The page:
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Elk Run research park has big ambitions

Before the leaves start to turn this fall, the people of Pine Island can expect to see the first vestiges of a world-class biotechnology research park rise from this city’s rolling dairy land.

Construction is set to begin this spring on an estimated $5 to $7 million laboratory and office building in the sprawling Elk Run development along U.S. 52 about 15 miles north of Rochester.

Ultimately planned for 2,300 acres of offices, laboratories, businesses and homes, the Elk Run project promises to bring some of the greatest bioengineering minds to southeast Minnesota and transform this city of 2,300 to a paragon of planned development.

"We have asked ourselves over and over, ‘What do you want to be in 20 years?’" said Abraham Algadi, Pine Island’s city manager and a champion of the Elk Run project.

"We’re getting the potential to put Pine Island on the map in terms of being a center for bio-business research and commerce," Algadi said.


Toss in spin-off industries, like hotels, restaurants and small shops, and Algadi envisions a transformation of Pine Island that will set the city on a path to steady growth and low unemployment for decades.

California-based Tower Investments, the development company tapped to design and build Elk Run in Pine Island, is set to open the first building, the Outrun Biobusiness Park, by the end of August.

The park is planned to be a 50,400-square-foot facility that will house office and laboratory space with technology sufficient to accommodate the world’s most sophisticated bioengineering research companies.

"The biotechnology frontier represents the next American revolution … to create new products and new things that we haven’t ever dreamed of," said Abraham Algadi, Pine Island’s city manager and a champion of the Elk Run development.

Pine Island was picked for its proximity to the Mayo Clinic and the Twin Cities, in addition to the alignment of development plans with goals of the city council, Algadi said.

"You can only mine the things you have," Algadi said. "We have great minds (at Mayo) that we can mine."

Money for Elk Run has come from a combination of local, state and private investment money, with the largest chunk set to come from Burrill and Co., San Francisco-based financiers of biotechnology start-ups. CEO and founder Steven Burrill has visited Minnesota several times as he works to raise the money.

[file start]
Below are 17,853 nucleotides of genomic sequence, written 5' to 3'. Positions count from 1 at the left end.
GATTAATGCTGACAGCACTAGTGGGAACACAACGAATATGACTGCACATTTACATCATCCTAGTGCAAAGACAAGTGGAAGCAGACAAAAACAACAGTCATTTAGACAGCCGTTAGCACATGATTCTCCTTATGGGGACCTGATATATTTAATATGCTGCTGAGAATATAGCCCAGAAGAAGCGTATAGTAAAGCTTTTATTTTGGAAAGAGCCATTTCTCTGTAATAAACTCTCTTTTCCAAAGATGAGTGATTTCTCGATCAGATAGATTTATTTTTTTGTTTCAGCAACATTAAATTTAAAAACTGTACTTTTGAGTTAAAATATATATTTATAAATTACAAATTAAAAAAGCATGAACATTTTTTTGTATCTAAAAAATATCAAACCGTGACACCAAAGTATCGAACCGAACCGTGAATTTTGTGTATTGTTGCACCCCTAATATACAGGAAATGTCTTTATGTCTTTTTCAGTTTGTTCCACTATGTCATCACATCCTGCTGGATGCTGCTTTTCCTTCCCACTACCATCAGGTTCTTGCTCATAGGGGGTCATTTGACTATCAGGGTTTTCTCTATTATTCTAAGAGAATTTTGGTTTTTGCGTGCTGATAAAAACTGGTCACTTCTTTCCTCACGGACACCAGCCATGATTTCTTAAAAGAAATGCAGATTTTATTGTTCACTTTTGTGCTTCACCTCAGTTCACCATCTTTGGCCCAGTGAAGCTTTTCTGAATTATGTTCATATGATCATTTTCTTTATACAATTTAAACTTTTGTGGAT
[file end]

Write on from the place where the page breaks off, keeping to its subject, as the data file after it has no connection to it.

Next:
Planning started in earnest in 2006 when former Gov. Tim Pawlenty pledged millions of state dollars to bolster Minnesota’s biotechnology sector and authorized the creation of Biotechnology and Health Science Zones, which give industry preferential tax treatment.


Tower and Burrill eventually jumped.

By the end of this January, Tower already had chipped in about $1.2 million — and the state $600,000 — for upgrades to Pine Island’s municipal water and sewer infrastructure, Algadi said.

Burrill has committed to somewhere between $250 and $500 million, a drop from its original pledge to put up more than $1 billion, but still an affirmation of Elk Run’s ambitions.

Elk Run has seen its share of skeptics and naysayers, with some locals worried that taxes will increase and the city’s rural way of life will evaporate, Algadi said.

A handful of residents will never be persuaded of Elk Run’s benefit to Pine Island, Algadi said, but "the minute you see the first building go up, the skepticism in the minds of people on the fence will go away."

The slumping economy and tumbling housing market that set in during the end of the last decade — as Tower mapped out Elk Run’s construction timeline — imposed a series of fundraising and construction delays.

Algadi said the setbacks fueled local criticism of Elk Run but weren’t enough to deter investors.

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